Silver cache may hold key to landmark’s salvation

The First Parish Church steeple came down in 2006. Bill Forry photoThe First Parish Church steeple came down in 2006. Bill Forry photo

First Parish Church, which dates back to Dorchester’s original settlement in 1630, plans to auction off most of its historic silver collection to help pay for a $5 million restoration project that is desperately needed to save the historic church atop Meetinghouse Hill.

The parish congregation hopes that the sale of the silver, which has been on loan to the Museum of Fine Arts in Boston for the last century, will fetch a large sum — perhaps in the millions—when it goes to auction in New York City in January 2012.

The funds cannot come fast enough. The existing church building, which was built to replace an earlier structure that burned in 1896, is in dire need of repairs that have reached a critical stage. The church’s steeple— which had begun to tilt ominously in recent years— was removed in 2006 amid fears that it would topple at any time. The wedding-cake-like steeple structure still sits on the same spot where a crane lowered it four years ago – right across the street from the church. Peeling paint, crumbling chimneys, loose shingles and old, sieve-like windows are ganging up on the once-grand symbol of olde Dorchester. And windstorms last spring sent water flowing into the sanctuary, damaging the church’s historic organ.

Rev. Art Lavoie, the pastor of First Parish, says his small congregation has come to a decision that saving the building needs to become its top priority — even if that means parting with treasures that long-ago parishioners bequeathed to the church.

“The consensus is that the more important thing is to save the building and not just because it’s a historical building,” Lavoie told the Reporter. “We feel this church has always had a mission in the community and we need to enhance that and make that much more clear and use the building to serve the community. The silver is an asset that’s going to be a part of that. It’s wonderful that our ancestors left us things that are now so valuable.”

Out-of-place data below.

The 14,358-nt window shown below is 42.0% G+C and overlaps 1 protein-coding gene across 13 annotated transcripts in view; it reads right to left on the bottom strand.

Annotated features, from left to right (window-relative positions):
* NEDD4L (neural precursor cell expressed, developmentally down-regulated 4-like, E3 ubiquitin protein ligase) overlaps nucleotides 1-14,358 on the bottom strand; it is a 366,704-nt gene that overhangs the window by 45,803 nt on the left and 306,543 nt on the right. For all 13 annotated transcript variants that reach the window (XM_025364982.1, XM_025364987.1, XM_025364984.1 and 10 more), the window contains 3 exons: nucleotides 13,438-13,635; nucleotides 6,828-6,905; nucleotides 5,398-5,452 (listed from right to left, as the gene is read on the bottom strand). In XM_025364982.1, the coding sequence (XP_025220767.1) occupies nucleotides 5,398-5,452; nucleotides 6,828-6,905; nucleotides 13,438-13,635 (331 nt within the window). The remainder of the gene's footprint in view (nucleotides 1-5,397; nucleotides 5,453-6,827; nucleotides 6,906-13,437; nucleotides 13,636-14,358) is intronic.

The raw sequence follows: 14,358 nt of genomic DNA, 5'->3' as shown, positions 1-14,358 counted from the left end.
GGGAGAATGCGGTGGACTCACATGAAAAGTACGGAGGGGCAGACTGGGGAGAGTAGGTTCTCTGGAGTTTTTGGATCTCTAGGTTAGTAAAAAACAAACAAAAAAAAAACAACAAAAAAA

How valuable? Lavoie says that a similar collection in Quincy that was auctioned off ten years ago fetched about $2 million. But the First Parish flock has no such figure in hand just yet. They are in talks with experts from Sotheby’s, a New York-based auction house that is the undisputed authority on colonial-era silver. The company will dispatch a silver expert to assess the value of the MFA collection in January and return with an estimate and a contract for the parish to review and vote on in the spring.

The 27-piece collection is kept under lock and key in the MFA’s vaults. Three of them, Lavoie says, are now on public display at the Huntington Ave. museum. Most pieces are colonial era silverware made by “significant” silversmiths of the 17th and 18th centuries. The church lent the items to the MFA around 1910, when the museum began assembling a collection of church-related silver pieces that were becoming increasingly valuable, but were, says Lavoie, “just sitting in closets and attics of church buildings all over the area.”

While the actual auction of the First Parish pieces won’t take place until January 2012, Lavoie says that Sotheby’s will likely “front” a percentage of the anticipated proceeds to First Parish, allowing them to begin their repair project next summer. A present timeline, developed in consultation with a historic preservation consultant, estimates that the $5 million restoration— including the replacement of the steeple, the removal of lead paint, the re-painting the exterior, and the additions of an elevator and restrooms to the rear of the church— can be completed by 2015.

Lavoie wants to speed up everything. “I hope it doesn’t take till 2015, because we’d hate to be in the middle of a construction project for five years,” he said. “It’s a distraction for me. I only have so many hours in the week and dealing with the building issues is real limiting on all of us. More importantly from my perspective, what does that mean for our mission today? What’s our ongoing commitment to the community in the midst of all the changes the community has gone through?”

Lavoie says the congregation — which has long swung its doors open for myriad civic, arts, and religious events beyond its own membership— will also begin a broader dialogue with the larger community over what uses might follow the restoration beyond its current worship space.

One option, says the pastor, is to provide room for an after-school or day-care program— or both.
“We’ll ask questions in the community about how can this building can better serve the community and be used more regularly,” Lavoie said. “There is no reason to restore the building if it’s just going to be used one day a week, on Sundays. That’s not a good use of any of our resources or keeping this building going.”